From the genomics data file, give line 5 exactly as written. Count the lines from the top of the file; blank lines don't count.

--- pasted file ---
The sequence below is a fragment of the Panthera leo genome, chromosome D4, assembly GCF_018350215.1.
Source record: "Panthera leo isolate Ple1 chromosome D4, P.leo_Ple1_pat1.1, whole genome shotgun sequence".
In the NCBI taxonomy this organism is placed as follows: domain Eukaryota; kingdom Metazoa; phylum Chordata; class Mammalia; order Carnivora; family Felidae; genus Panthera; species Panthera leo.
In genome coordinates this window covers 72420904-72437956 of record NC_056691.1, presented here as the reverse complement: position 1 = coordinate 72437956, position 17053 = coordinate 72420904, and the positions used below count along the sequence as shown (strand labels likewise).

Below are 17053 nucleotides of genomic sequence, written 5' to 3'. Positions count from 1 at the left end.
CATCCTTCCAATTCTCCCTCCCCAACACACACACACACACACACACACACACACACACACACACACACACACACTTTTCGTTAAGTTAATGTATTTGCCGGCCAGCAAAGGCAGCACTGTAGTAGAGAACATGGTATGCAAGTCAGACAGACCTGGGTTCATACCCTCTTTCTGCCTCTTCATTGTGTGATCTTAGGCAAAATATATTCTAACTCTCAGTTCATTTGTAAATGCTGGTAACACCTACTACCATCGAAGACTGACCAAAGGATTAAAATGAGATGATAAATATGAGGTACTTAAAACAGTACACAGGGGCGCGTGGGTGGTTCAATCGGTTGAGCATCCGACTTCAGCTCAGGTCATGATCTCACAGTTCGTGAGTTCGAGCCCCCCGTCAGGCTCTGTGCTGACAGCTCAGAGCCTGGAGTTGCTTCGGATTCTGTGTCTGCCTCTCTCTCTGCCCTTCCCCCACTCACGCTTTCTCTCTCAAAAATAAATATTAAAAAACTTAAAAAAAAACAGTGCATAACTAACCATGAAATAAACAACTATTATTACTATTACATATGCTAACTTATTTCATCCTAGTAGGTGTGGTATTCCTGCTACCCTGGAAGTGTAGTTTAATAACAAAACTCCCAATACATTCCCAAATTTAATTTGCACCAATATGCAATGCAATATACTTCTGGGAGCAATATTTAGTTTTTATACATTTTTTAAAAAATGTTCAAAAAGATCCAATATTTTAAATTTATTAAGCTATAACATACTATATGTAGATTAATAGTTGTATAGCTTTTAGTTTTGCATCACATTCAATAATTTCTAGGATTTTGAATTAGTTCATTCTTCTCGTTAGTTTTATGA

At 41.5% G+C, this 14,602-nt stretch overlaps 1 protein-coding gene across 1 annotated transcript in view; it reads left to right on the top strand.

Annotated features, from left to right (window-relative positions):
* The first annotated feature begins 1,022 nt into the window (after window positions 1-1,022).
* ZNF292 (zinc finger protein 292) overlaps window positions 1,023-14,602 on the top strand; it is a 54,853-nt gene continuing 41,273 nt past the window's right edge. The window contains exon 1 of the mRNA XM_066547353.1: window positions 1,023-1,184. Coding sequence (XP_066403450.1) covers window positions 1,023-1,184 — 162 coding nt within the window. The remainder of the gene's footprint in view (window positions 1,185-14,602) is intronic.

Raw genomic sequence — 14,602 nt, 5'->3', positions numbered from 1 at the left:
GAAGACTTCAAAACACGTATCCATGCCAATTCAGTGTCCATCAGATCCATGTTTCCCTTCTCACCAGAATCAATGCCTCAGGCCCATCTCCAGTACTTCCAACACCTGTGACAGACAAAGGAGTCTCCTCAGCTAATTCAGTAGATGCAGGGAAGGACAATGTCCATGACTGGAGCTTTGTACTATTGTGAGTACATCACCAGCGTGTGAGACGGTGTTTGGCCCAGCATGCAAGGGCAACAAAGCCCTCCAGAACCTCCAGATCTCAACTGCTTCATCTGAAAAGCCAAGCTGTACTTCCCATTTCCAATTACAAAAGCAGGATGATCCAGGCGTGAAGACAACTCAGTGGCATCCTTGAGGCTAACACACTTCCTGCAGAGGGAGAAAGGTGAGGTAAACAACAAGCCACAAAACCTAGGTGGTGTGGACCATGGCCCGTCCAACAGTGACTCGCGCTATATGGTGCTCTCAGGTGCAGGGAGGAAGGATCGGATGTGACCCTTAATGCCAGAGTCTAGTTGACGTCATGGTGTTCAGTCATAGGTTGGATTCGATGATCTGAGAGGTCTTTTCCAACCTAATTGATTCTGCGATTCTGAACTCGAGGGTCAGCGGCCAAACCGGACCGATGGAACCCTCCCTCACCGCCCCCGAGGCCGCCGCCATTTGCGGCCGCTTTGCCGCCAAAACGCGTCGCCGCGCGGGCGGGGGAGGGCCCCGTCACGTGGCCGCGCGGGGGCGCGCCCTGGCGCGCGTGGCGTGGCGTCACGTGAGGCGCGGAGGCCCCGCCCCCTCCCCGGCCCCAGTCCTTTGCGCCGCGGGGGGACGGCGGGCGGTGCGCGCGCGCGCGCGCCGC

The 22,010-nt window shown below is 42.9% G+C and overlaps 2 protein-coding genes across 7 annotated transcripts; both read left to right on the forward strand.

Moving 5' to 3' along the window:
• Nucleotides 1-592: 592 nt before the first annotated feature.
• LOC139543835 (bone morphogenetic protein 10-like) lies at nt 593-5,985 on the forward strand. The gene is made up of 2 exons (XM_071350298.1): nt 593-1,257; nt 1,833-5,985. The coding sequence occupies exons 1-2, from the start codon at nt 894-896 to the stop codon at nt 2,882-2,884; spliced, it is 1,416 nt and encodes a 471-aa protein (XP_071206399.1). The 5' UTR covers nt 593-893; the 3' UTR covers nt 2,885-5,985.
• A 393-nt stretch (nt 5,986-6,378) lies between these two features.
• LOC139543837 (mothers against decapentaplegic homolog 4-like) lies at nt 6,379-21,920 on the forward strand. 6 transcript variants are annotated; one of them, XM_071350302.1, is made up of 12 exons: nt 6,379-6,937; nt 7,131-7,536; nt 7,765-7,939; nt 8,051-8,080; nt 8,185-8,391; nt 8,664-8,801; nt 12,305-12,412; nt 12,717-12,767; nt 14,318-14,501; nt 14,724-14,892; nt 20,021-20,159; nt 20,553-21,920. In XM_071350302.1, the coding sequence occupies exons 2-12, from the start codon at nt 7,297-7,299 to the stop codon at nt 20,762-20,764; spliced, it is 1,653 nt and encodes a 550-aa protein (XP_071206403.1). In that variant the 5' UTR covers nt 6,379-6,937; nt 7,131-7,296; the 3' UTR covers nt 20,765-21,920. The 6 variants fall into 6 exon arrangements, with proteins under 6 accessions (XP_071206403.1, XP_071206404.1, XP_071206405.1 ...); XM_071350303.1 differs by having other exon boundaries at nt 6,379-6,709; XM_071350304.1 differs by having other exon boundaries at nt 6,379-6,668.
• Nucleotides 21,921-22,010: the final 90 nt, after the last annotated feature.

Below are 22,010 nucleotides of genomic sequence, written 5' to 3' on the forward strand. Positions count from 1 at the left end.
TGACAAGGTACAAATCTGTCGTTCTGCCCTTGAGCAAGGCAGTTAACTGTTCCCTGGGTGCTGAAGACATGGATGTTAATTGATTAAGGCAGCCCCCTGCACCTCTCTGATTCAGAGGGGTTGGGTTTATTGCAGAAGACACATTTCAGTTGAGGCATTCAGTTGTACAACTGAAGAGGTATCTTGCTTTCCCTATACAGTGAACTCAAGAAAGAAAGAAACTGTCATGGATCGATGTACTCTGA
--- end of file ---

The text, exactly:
Below are 17053 nucleotides of genomic sequence, written 5' to 3'. Positions count from 1 at the left end.